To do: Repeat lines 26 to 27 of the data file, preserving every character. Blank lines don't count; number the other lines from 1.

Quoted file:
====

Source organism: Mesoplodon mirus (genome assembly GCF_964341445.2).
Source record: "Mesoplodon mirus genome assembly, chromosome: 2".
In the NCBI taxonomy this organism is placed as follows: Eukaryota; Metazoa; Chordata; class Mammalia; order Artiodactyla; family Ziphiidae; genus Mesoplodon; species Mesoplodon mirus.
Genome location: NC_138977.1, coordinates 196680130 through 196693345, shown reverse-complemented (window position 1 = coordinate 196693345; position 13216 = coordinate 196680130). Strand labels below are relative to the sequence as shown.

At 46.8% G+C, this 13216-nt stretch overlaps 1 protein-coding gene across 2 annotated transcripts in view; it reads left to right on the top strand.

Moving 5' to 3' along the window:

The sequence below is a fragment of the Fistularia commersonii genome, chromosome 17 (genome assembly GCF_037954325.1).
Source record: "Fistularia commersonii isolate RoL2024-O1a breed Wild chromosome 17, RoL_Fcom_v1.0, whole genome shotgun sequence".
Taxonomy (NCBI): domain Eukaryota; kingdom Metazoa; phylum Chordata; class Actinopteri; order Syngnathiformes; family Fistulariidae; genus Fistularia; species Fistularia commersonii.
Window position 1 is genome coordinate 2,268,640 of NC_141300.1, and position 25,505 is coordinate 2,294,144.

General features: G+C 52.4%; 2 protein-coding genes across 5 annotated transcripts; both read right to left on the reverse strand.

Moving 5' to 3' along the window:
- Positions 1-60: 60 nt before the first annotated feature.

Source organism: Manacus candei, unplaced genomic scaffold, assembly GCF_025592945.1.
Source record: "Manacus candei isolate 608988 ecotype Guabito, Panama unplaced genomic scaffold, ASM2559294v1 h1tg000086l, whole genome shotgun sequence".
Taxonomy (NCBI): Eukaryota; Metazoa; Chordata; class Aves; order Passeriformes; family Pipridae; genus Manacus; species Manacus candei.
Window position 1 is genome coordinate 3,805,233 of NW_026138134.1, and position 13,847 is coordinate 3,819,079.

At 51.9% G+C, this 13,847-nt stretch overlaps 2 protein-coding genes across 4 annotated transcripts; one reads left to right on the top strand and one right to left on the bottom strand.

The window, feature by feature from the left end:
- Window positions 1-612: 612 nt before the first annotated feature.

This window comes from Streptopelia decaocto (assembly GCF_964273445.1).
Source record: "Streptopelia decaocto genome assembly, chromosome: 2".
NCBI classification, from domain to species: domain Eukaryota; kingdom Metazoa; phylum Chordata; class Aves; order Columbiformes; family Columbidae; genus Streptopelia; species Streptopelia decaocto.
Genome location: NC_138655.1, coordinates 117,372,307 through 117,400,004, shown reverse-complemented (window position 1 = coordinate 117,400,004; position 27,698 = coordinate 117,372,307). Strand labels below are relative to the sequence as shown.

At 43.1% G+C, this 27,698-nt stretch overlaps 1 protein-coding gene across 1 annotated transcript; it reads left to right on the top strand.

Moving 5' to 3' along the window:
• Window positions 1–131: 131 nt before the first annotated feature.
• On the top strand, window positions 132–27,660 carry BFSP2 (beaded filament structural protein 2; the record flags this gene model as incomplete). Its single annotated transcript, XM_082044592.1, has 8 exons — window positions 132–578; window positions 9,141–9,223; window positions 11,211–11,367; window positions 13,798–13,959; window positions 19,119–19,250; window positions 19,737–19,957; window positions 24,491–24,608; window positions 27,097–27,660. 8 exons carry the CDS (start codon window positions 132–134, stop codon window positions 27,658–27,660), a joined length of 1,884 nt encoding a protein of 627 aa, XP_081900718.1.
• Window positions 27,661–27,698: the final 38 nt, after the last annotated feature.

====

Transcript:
Moving 5' to 3' along the window:
• Window positions 1–131: 131 nt before the first annotated feature.